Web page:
Dr Eric Daiter has successfully served thousands of patients with ovulation problems over the past 20 years. If you have questions, or you are simply not getting the care that you need, Dr Eric Daiter would like to help you at his office in Edison, New Jersey or over the telephone. It is easy, just call us at 908 226 0250 to set up an appointment (leave a message with your name and number if we are unable to get to the phone and someone will call you back).
"I always try to be available for my patients since I do understand the pain and frustration associated with reproductive problems or endometriosis."
"I understand that the economy is very tough and insurance companies do not cover a lot of the services that might help you. I always try to minimize your out of pocket cost while encouraging the most successful and effective treatments available."
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Cushing’s syndrome is the result of chronic exposure to high concentrations of circulating cortisol (a glucocorticosteroid produced in the adrenal gland), either due to exogenous administration of ACTH or glucocorticoids or due to endogenous increased secretion of ACTH or cortisol. About 85% of endogenous Cushing’s syndrome is caused by excessive ACTH. About 80% of the ACTH dependent Cushing’s syndromes are caused by pituitary oversecretion of ACTH (Cushing’s disease) and 20% caused by ectopic ACTH. ACTH independent Cushing’s syndrome can be due to a benign cortisol secreting adrenal adenoma or an adrenocortical carcinoma.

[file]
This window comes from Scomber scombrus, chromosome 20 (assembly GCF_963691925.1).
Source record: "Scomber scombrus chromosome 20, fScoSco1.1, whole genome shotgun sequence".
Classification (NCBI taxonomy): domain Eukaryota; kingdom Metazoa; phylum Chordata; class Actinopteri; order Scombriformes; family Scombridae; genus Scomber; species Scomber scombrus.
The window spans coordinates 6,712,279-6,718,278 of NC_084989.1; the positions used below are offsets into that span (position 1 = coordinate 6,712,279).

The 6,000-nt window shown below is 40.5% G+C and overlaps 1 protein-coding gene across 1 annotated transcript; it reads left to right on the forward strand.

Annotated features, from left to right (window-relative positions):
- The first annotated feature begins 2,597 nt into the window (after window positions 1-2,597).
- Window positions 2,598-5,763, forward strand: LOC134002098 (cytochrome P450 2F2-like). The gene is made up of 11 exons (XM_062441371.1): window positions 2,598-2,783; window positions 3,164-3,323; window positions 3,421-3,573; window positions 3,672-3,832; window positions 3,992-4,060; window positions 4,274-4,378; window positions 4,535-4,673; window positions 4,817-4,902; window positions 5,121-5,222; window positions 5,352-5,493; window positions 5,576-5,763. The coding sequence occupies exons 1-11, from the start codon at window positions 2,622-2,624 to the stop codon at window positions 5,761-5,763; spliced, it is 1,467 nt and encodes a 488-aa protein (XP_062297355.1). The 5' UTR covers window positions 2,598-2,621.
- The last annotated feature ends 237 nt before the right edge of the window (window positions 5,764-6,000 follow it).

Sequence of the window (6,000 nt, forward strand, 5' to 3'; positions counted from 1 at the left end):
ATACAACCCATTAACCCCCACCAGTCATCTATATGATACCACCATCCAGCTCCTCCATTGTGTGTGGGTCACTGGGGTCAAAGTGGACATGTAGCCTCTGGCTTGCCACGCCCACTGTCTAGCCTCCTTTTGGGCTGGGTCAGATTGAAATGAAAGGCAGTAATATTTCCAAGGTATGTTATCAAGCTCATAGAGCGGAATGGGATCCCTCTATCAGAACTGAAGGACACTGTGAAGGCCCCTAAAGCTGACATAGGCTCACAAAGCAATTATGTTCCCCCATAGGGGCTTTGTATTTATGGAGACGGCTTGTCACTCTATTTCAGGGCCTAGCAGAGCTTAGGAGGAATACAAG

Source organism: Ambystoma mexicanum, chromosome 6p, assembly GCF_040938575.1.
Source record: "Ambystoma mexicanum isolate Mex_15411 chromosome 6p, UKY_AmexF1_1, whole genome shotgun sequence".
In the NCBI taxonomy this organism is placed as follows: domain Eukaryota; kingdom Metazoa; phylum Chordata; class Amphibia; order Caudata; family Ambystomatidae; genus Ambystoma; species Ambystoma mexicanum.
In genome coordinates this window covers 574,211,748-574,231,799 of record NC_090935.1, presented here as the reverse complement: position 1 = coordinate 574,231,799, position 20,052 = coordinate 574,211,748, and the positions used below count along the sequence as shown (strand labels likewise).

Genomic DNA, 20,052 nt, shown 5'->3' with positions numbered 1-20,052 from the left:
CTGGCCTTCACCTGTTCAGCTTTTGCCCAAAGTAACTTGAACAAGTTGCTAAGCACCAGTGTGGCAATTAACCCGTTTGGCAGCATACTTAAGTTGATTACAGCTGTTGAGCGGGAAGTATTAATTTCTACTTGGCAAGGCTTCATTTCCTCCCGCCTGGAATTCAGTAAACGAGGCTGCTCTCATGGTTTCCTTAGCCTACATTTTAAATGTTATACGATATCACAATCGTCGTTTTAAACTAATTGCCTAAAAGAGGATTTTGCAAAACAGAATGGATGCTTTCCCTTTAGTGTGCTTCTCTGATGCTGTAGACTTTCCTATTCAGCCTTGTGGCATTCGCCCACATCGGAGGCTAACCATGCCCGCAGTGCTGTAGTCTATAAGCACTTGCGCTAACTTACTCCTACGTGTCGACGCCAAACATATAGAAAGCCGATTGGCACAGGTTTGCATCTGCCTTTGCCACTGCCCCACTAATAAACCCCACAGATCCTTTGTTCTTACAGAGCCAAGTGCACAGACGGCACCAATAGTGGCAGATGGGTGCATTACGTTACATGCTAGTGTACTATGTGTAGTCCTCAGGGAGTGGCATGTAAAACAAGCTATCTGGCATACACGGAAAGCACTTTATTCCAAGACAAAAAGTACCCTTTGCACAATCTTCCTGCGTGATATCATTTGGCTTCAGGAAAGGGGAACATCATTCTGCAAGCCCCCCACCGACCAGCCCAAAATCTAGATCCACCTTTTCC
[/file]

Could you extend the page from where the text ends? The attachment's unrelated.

The clinical appearance of Cushing’s syndrome is a result of the increased circulating levels of the steroid hormone cortisol.
The Cushingoid appearance includes
rounded face (moon facies), truncal obesity (fat especially around the waist), “buffalo hump” (increased fatty tissue in the supraclavicular region)
muscle weakness (especially involving the proximal muscles that makes it difficult to stand from a squat) and fatigue
purple striae (linear streaks) on the skin
easy bruisability and low fracture threshold for the ribs and vertebrae
carbohydrate intolerance or frank diabetes mellitus
The diagnostic tests to confirm hypercortisolism may include either the 24 hour urine free cortisol concentration or the single 1 mg overnight dexamethasone suppression test. The 24 hour urine test is generally the preferred screening test since there are virtually no false negative results. With either test, positive results must be confirmed and then the cause for the excess cortisol determined. There is a complex multitest regimen that is suggested to determine the cause whenever the initial testing is positive. Identification of this syndrome and treatment is important to avoid some of the clinical consequences of chronic exposure to excess glucocorticoids.